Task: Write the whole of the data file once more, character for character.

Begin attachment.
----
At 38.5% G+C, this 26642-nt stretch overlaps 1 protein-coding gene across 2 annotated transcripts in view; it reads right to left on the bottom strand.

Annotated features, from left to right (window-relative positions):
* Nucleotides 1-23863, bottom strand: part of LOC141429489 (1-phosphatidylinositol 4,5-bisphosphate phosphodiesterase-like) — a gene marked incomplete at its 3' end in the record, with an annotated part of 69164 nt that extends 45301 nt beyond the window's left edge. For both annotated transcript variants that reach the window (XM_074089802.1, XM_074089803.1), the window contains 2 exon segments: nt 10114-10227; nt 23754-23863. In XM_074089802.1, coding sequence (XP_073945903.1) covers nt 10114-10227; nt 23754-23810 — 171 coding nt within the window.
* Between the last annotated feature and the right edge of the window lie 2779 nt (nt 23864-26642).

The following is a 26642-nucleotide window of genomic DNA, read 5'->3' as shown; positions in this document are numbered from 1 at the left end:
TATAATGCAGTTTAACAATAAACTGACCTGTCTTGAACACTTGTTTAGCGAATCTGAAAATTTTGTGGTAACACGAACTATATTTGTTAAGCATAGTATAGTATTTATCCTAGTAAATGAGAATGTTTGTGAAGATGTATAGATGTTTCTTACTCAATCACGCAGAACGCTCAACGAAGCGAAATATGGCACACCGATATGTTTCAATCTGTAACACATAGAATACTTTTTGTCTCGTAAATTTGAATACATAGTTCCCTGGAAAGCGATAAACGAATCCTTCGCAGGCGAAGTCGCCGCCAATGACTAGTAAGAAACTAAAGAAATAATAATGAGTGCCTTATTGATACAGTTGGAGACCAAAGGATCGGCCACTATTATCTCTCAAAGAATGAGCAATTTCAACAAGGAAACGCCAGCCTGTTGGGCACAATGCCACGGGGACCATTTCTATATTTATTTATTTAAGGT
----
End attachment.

At 38.5% G+C, this 26642-nt stretch overlaps 1 protein-coding gene across 2 annotated transcripts in view; it reads right to left on the bottom strand.

Annotated features, from left to right (window-relative positions):
* Nucleotides 1-23863, bottom strand: part of LOC141429489 (1-phosphatidylinositol 4,5-bisphosphate phosphodiesterase-like) — a gene marked incomplete at its 3' end in the record, with an annotated part of 69164 nt that extends 45301 nt beyond the window's left edge. For both annotated transcript variants that reach the window (XM_074089802.1, XM_074089803.1), the window contains 2 exon segments: nt 10114-10227; nt 23754-23863. In XM_074089802.1, coding sequence (XP_073945903.1) covers nt 10114-10227; nt 23754-23810 — 171 coding nt within the window.
* Between the last annotated feature and the right edge of the window lie 2779 nt (nt 23864-26642).

The following is a 26642-nucleotide window of genomic DNA, read 5'->3' as shown; positions in this document are numbered from 1 at the left end:
TATAATGCAGTTTAACAATAAACTGACCTGTCTTGAACACTTGTTTAGCGAATCTGAAAATTTTGTGGTAACACGAACTATATTTGTTAAGCATAGTATAGTATTTATCCTAGTAAATGAGAATGTTTGTGAAGATGTATAGATGTTTCTTACTCAATCACGCAGAACGCTCAACGAAGCGAAATATGGCACACCGATATGTTTCAATCTGTAACACATAGAATACTTTTTGTCTCGTAAATTTGAATACATAGTTCCCTGGAAAGCGATAAACGAATCCTTCGCAGGCGAAGTCGCCGCCAATGACTAGTAAGAAACTAAAGAAATAATAATGAGTGCCTTATTGATACAGTTGGAGACCAAAGGATCGGCCACTATTATCTCTCAAAGAATGAGCAATTTCAACAAGGAAACGCCAGCCTGTTGGGCACAATGCCACGGGGACCATTTCTATATTTATTTATTTAAGGT